Photo courtesy of Western Fire, Inc.
how Indian ancestors used fire to rejuvenate the land, create new
vegetation as a food source for game, and control underbrush. However,
in modern times communities are springing up where suburbia meets
the undeveloped countryside and wildfires are an ever-present danger
in the Urban/Rural Interface.
means more fire fuel
United States receives most of its precipitation during the winter
months, with summers being relatively hot and dry. Vegetation receives
ample moisture for spring growth, but by the time summer arrives,
the vegetation has dried and becomes fuel for wildfires. Generally
speaking, the wetter the winter, the more fuel there will be for
the fire season.
The summer monsoons
reach the Desert Southwest and Intermountain region when massive
high-pressure systems stagnate over the Midwest. The general clockwise
flow brings warm moist air from the Gulf of Mexico across the central
Mexican plateau until it meets the Sierra Madre Mountains and the
Intermountain Region of the American Southwest. This warm unstable
air can extend as far north as the Canadian border and as far west
as the Pacific Coast. Moist air is naturally more buoyant than dry
air, thus relatively unstable.
with local mountain topography (called orographic lift) and diurnal
heating, this monsoonal air mass triggers thunderstorms. Heat lightning
results when thunderstorms develop but produce little or no rain.
Virga (rain that falls but evaporates before it reaches the ground)
leaves the land parched. And lightning sparks fires in these tinder-dry
Wind is a
Wind is caused
by differential heating, which causes differential pressure within
an air mass. For example, mountains are cooler than valleys because
of the elevation. The cooler, denser air sinks and replaces warmer,
less dense air on the valley floor, creating wind.
Wind is normally
funneled through valley passes, which intensifies its effects. During
wildland fires, wind fans the flames and can cause a fire to spread
out of control.
is one of the few natural phenomena that can create its own microclimate.
Large fires heat massive amounts of air causing it to rise into
the atmosphere; this is known as convection. Cooler surface air
from outside the fire zone creates in-drafts to replace the rising
air. This causes violent winds, which fan the fire.
low humidity and rough terrain, these extremes seem to take on a
life of their own and create devastating firestorms. Firestorms
can generate fire whirls, which are fire vortexes or small tornadoes,
reaching as much as 500 feet in diameter and extending hundreds
of feet in the air.
phenomenon that wreaks havoc with firefighters is the infamous Santa
Ana winds. The Santa Anas are actually katabatic winds, normally
created during the fall and winter months by colder, denser air
pooling and piling up over the higher desert elevations of southern
California. Katabatic winds in other parts of the world are known
as Chinook or Foehn winds.
spills through mountain passes, it creates powerful winds funneled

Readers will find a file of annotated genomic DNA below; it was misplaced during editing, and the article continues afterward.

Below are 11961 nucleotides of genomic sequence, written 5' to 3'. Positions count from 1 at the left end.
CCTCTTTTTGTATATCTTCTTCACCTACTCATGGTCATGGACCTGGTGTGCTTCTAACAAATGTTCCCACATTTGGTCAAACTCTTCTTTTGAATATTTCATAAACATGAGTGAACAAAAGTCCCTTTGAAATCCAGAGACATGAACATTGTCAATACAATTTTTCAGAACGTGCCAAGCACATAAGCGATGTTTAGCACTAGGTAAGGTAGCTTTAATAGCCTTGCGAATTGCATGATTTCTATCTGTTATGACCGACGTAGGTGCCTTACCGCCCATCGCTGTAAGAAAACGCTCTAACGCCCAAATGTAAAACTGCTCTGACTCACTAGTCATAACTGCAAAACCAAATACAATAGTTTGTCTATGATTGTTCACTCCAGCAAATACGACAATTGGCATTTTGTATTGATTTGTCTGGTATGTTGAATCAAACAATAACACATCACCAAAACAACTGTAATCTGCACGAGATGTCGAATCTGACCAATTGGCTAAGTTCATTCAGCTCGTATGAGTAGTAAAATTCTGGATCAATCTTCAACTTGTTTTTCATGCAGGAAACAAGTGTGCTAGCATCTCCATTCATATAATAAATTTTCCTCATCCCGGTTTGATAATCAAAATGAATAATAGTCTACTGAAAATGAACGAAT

and warmed through atmospheric compression. The atmosphere dries
as it descends, removing any available moisture from the environment.
These conditions are further exacerbated by strong northerly winds
in the upper atmosphere passing perpendicular across the local mountain
ranges causing a natural "chimney effect" to occur. Add fire to
the mix and it's a natural recipe for disaster.
Santa Ana conditions
can last for several days to a week and can blow in excess of 80
mph over the entire region.
at the National Interagency Fire Center in Boise, Idaho have the
daunting task of providing fire weather forecasts with sufficient
detail to help predict fire behavior. In most wildland locations,
real-time weather data is sketchy, so meteorologists don't have
the necessary tools to base their predictions on. The National Weather
Service and NOAA work closely with meteorologists to help predict
atmospheric conditions, but this is a monumental task.
such as Columbia Weather Systems, are now
rigging wildland fire trucks with automated weather systems to put
on the fire lines. Data is then sent back to the Incident Command
meteorologists in the field. This information is essential in helping
predict fire behavior in real-time and in strategic locations where
the fire is actually being fought.
fire hazard monitoring at ranger stations can be enhanced with WeatherMaster
weather software which incorporates calculated fuel moisture
readings. The calculations are based on environmental parameters
and replace the traditional and cumbersome fuel sticks.
In the realm
of wildland firefighting, knowing the weather conditions helps define
the rules of engagement. Each year millions of acres of timber and
grasslands are burned and the property damage ranges in the billions.
More importantly, lives are lost. Giant strides have been made to
effectively manage our forests and minimize the fire fuels. Our
best efforts will not eliminate wildland fires, but it will help
protect the heritage we pass on to future generations.